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State v. Evans

Supreme Court of Kansas

March 10, 2017

State of Kansas, Appellant,
v.
Dustin Alex Evans, Appellee.

          SYLLABUS

         Applying the analysis adopted in State v. Hardy, 305 Kan.__, __ P.3d __ (No. 110, 982, this day decided), it is held that the district court properly granted Evans statutory immunity pursuant to K.S.A. 2016 Supp. 21-5231.

         Review of the judgment of the Court of Appeals in 51 Kan.App.2d 1043, 360 P.3d 1086 (2015).

          Appeal from Johnson District Court; Thomas Kelly Ryan, judge.

          Shawn E. Minihan, assistant district attorney, Stephen M. Howe, district attorney, and Derek Schmidt, attorney general, were on the brief for appellant.

          Thomas J. Bath, Jr., and Tricia A. Bath, of Bath & Edmonds, P.A., of Overland Park, were on the brief for appellee.

          OPINION

          Stegall, J.

         After a night of drinking, Dustin Alex Evans and his neighbor, Jose Luis Pena, Jr., were conversing alone in Evans' garage when they agreed to compete in some "mixed martial arts" or "jiu jitsu style" wrestling. They decided to "grapple" for fun until one of them "tap[ped] out." After Evans pulled a wrestling mat out onto his driveway, the two began a friendly wrestling match. The match eventually soured, although Evans and Pena disagree about the cause. Evans claimed that Pena put his hand over Evans' mouth and tried to suffocate him, but Pena said Evans got upset for no reason. After Evans broke free from Pena's grasp, he got up and went into his garage, claiming that Pena tried to kill him. The parties dispute whether Pena followed Evans into the garage and whether Pena threatened to kill Evans.

         Once inside his garage, Evans grabbed a katana-style sword and stabbed Pena in the abdomen. Evans asserted that Pena advanced on him in the garage, threatening to kill Evans. Pena claimed that he never entered Evans' garage, but crime scene photographs showed an apparent blood trail beginning inside the garage and extending through the garage onto the driveway, front porch steps, and across the street. Pena also claimed that he used his arms to deflect Evans' first two attempts to stab him. According to Pena, Evans stabbed his forearm before he deflected another strike with his arms, and then he felt a strike to his chest. The parties later stipulated that the operating surgeon observed no injuries to Pena's arms and that his medical records did not reflect such injuries. Evans called 911 to report the stabbing. When law enforcement arrived at the scene, Evans told them that he had stabbed Pena in self-defense.

         The State charged Evans with aggravated battery. After the preliminary hearing, Evans moved for a grant of immunity pursuant to K.S.A. 2016 Supp. 21-5231. The district court gave the parties the option of conducting an evidentiary hearing and/or submitting exhibits for the court's consideration, and both the State and Evans submitted numerous stipulated exhibits; only Evans presented testimony at a hearing. One of the law enforcement officers Evans called to testify stated that when he interviewed Pena at the hospital, Pena said he had followed Evans into the garage. But when the officer met with Pena on the day of the preliminary hearing, Pena claimed for the first time that he never entered the garage that night and that Evans had struck him three times, injuring his arm.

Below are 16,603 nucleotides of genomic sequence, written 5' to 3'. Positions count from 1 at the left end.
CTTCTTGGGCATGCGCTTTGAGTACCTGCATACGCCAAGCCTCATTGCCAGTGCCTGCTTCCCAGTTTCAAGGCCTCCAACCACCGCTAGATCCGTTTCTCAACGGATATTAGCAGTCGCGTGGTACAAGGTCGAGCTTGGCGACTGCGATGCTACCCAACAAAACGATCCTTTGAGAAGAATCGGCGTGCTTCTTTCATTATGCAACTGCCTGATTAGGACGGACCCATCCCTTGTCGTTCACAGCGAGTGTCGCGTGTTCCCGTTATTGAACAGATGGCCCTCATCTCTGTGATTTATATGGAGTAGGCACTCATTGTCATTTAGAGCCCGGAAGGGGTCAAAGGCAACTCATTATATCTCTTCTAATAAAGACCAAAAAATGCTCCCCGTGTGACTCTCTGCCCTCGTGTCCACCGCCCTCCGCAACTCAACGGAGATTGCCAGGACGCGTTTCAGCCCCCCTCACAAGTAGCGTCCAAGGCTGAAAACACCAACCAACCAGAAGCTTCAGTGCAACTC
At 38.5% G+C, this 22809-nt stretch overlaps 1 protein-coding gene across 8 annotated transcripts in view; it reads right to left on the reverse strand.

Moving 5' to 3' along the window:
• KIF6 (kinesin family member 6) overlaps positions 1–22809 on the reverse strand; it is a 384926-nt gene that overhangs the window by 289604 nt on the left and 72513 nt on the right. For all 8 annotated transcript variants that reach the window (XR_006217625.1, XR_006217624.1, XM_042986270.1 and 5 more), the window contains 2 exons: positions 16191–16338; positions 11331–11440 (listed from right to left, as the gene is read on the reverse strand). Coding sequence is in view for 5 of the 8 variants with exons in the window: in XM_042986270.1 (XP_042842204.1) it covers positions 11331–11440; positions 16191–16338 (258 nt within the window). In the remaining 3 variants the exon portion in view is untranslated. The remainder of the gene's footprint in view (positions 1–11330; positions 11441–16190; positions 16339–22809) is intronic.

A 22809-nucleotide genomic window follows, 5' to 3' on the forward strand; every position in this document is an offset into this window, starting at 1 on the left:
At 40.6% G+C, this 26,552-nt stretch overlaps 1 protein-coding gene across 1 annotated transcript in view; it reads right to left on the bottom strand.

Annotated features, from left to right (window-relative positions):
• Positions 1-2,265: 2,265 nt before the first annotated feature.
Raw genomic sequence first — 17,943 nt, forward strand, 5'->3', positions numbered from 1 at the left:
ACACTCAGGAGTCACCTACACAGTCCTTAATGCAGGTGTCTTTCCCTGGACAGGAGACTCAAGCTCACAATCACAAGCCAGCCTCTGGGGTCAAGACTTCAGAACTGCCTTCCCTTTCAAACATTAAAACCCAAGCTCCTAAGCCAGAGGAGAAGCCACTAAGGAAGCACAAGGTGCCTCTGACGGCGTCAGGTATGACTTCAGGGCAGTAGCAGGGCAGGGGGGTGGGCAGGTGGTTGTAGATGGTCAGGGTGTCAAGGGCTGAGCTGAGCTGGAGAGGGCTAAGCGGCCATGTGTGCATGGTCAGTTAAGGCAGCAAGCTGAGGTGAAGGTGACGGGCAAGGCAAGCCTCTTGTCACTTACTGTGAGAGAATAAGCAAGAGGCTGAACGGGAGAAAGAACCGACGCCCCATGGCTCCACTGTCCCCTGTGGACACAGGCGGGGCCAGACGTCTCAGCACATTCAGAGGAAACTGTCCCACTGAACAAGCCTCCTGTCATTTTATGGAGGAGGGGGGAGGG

The district court weighed the evidence and found that Pena's testimony-which changed multiple times and did not comport with the blood trail evidence-was not credible. Thus it granted Evans immunity and dismissed the charges.

         The State appealed. Applying the approach adopted in State v. Hardy, 51 Kan.App.2d 296, 347 P.3d 222 (2015), rev'd 305 Kan.__, __ P.3d __ (No. 110, 982, this day decided), a majority of a Court of Appeals' panel reversed the district court's decision and reinstated the complaint. State v. Evans, 51 Kan.App.2d 1043, 1054, 360 P.3d 1086 (2015). The majority held that "the district court must view the evidence in a light favoring the State, meaning conflicts in the evidence must be resolved to the State's benefit and against a finding of immunity." 51 Kan.App.2d 1043, Syl. ¶ 4. Under this standard, the majority concluded that "if the judge had viewed the evidence in a light favoring the State, it was sufficient to find probable cause to rebut Evans' claim of immunity and submit the case to a jury." 51 Kan.App.2d at 1053-54. We granted Evans' petition for review.

         Our decision in State v. Hardy, 305 Kan.__, __ P.3d __ (No. 110, 982, this day decided), controls our decision in Evans' case. In Hardy we held:

"1. Upon a motion for immunity pursuant to K.S.A. 2016 Supp. 21-5231, the district court must consider the totality of the circumstances, weigh the evidence before it without deference to the State, and determine whether the State has carried its burden to establish probable cause that ...

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